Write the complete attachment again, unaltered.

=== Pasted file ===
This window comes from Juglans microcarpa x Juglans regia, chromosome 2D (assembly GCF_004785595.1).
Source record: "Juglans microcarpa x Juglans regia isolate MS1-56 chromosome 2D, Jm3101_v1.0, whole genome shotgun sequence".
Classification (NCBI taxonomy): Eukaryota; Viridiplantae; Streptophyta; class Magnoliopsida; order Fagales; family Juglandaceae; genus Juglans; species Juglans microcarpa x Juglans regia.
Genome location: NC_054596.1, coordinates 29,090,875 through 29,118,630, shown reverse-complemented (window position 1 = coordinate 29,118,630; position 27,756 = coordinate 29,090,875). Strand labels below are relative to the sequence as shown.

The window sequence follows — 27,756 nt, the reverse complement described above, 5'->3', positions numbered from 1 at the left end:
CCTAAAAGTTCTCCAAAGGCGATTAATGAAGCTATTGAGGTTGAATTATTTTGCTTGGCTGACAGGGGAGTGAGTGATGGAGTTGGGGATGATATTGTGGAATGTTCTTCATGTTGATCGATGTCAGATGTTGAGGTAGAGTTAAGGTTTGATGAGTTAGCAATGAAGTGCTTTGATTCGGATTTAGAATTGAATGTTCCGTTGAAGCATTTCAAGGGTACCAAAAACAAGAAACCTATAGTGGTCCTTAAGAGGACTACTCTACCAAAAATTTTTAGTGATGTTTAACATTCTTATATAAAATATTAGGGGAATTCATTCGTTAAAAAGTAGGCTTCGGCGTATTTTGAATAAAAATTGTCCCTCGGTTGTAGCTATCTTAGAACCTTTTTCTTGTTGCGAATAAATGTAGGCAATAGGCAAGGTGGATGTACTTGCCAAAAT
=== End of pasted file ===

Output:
This window comes from Juglans microcarpa x Juglans regia, chromosome 2D (assembly GCF_004785595.1).
Source record: "Juglans microcarpa x Juglans regia isolate MS1-56 chromosome 2D, Jm3101_v1.0, whole genome shotgun sequence".
Classification (NCBI taxonomy): Eukaryota; Viridiplantae; Streptophyta; class Magnoliopsida; order Fagales; family Juglandaceae; genus Juglans; species Juglans microcarpa x Juglans regia.
Genome location: NC_054596.1, coordinates 29,090,875 through 29,118,630, shown reverse-complemented (window position 1 = coordinate 29,118,630; position 27,756 = coordinate 29,090,875). Strand labels below are relative to the sequence as shown.

The window sequence follows — 27,756 nt, the reverse complement described above, 5'->3', positions numbered from 1 at the left end:
CCTAAAAGTTCTCCAAAGGCGATTAATGAAGCTATTGAGGTTGAATTATTTTGCTTGGCTGACAGGGGAGTGAGTGATGGAGTTGGGGATGATATTGTGGAATGTTCTTCATGTTGATCGATGTCAGATGTTGAGGTAGAGTTAAGGTTTGATGAGTTAGCAATGAAGTGCTTTGATTCGGATTTAGAATTGAATGTTCCGTTGAAGCATTTCAAGGGTACCAAAAACAAGAAACCTATAGTGGTCCTTAAGAGGACTACTCTACCAAAAATTTTTAGTGATGTTTAACATTCTTATATAAAATATTAGGGGAATTCATTCGTTAAAAAGTAGGCTTCGGCGTATTTTGAATAAAAATTGTCCCTCGGTTGTAGCTATCTTAGAACCTTTTTCTTGTTGCGAATAAATGTAGGCAATAGGCAAGGTGGATGTACTTGCCAAAAT